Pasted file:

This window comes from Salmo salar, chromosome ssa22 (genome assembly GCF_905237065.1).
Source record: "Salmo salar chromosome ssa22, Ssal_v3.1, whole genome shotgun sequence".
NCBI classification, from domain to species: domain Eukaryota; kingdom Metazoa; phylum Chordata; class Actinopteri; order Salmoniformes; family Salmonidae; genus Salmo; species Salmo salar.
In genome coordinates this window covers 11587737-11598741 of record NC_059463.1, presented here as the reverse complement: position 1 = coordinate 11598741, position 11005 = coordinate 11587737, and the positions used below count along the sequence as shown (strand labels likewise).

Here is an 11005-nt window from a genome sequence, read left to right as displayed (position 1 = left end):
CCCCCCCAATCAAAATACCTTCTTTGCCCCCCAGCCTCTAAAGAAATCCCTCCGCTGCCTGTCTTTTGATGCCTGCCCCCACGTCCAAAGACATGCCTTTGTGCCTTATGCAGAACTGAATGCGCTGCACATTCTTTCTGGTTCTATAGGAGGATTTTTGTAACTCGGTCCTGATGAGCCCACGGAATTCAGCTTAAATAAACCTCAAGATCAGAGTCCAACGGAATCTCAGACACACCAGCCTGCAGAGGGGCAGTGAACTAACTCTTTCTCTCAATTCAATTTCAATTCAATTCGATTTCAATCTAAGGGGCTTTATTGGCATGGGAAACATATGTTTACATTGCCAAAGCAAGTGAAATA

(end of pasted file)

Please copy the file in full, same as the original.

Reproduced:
This window comes from Salmo salar, chromosome ssa22 (genome assembly GCF_905237065.1).
Source record: "Salmo salar chromosome ssa22, Ssal_v3.1, whole genome shotgun sequence".
NCBI classification, from domain to species: domain Eukaryota; kingdom Metazoa; phylum Chordata; class Actinopteri; order Salmoniformes; family Salmonidae; genus Salmo; species Salmo salar.
In genome coordinates this window covers 11587737-11598741 of record NC_059463.1, presented here as the reverse complement: position 1 = coordinate 11598741, position 11005 = coordinate 11587737, and the positions used below count along the sequence as shown (strand labels likewise).

Here is an 11005-nt window from a genome sequence, read left to right as displayed (position 1 = left end):
CCCCCCCAATCAAAATACCTTCTTTGCCCCCCAGCCTCTAAAGAAATCCCTCCGCTGCCTGTCTTTTGATGCCTGCCCCCACGTCCAAAGACATGCCTTTGTGCCTTATGCAGAACTGAATGCGCTGCACATTCTTTCTGGTTCTATAGGAGGATTTTTGTAACTCGGTCCTGATGAGCCCACGGAATTCAGCTTAAATAAACCTCAAGATCAGAGTCCAACGGAATCTCAGACACACCAGCCTGCAGAGGGGCAGTGAACTAACTCTTTCTCTCAATTCAATTTCAATTCAATTCGATTTCAATCTAAGGGGCTTTATTGGCATGGGAAACATATGTTTACATTGCCAAAGCAAGTGAAATA